We need more queer stories that aren’t just about the queerness. I have another series that I’m working on at the minute which is going in the right direction. It’s not a horror series, it’s a black comedy. I’m carrying that through all my work, I think. And with Wreck, it’s been really nice because it has been my first series so there’s been lots of happy discoveries. My mission statement was always to create a show with powerful queer leads where the story isn’t about their sexual identity. But also, they are empowered by their queerness. Found family, as well, that’s always been important to me. I loved shows like that growing up like Buffy the Vampire Slayer. I found a lot of solace in those misfits.

You’re a big horror fan. Is there a reference you haven’t made yet that you would love to?

Yeah, we’ve got quite a few in series two. There are definitely some dream cameos. Mark Patton, the lead from Nightmare on Elm Street, whom Jamie is named after, got in touch to say how much he loved the show, which was really cool. It got me thinking it would be amazing to have more cameos from horror icons.

What are you looking forward to people seeing most?

I think those big deaths. I don’t think people will see a lot of those coming. Also, just the family reunited from series one. Also some of our new characters like Niamh Walsh, who plays Devon Devereaux, the daughter of the CEO of Velorum. She’s an icon and the character is so fun to watch. She’s like Gwyneth [Paltrow] meets Aileen Wuornos, a complete psychopath. There’s just a lot of new characters that are so incredible.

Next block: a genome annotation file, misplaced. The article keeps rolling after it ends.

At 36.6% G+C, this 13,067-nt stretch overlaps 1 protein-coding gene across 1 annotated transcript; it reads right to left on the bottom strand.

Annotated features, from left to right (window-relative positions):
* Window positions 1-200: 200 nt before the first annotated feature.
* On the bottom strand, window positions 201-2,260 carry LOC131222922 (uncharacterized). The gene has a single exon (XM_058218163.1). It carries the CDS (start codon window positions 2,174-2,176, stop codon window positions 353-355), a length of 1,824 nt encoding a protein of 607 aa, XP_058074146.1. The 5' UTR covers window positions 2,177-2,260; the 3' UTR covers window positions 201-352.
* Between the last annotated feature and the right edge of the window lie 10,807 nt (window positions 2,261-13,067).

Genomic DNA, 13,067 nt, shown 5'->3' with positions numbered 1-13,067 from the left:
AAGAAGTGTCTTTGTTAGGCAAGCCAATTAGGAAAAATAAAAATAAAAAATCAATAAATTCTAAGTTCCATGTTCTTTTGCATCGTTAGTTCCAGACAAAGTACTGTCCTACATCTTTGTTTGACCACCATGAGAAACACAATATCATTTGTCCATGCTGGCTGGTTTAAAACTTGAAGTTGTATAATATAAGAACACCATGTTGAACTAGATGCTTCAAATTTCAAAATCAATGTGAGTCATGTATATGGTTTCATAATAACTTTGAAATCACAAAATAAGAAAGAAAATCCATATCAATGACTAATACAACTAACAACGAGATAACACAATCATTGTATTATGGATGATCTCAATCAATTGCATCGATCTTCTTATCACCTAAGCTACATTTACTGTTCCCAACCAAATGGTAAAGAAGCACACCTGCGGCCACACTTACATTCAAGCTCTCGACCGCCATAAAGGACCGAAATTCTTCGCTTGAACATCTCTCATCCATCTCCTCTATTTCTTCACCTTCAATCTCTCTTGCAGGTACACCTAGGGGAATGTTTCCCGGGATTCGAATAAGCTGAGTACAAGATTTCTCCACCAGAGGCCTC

Niamh Walsh
Niamh Walsh as Devon Deveraux (Image: Provided)

Any ideas about what could happen in a potential third series?

There’s so much story, we need to end it properly. I found with series one, being a BBC Three series, you’re competing against the big Netflix shows. And our target audience doesn’t necessarily go to iPlayer, they go to Netflix, which is a real shame, because I think we’re doing something quite original. The great thing about having a series two is there’ll be this renewed emphasis on going back to watch series one, which you don’t always get. I think it’ll be a show that will forever be growing an audience, but it will take time.

Isn’t a cult following quite a common thing with horror?

I think it is. Sometimes you have to accept that’s the way it’s going to go. What’s nice with Wreck, so many people have said to me horror isn’t their thing, but this was a really good entry point. I’m just hoping they don’t flee in series two when it gets really insane. Although in the first episode alone, we kill more people than we do in the entirety of series one. It’s really shocking but never gratuitous.

All episodes of the second series of Wreck will launch on the BBC iPlayer on Tuesday 26 March at 6am ahead of the launch on BBC Three at 10pm.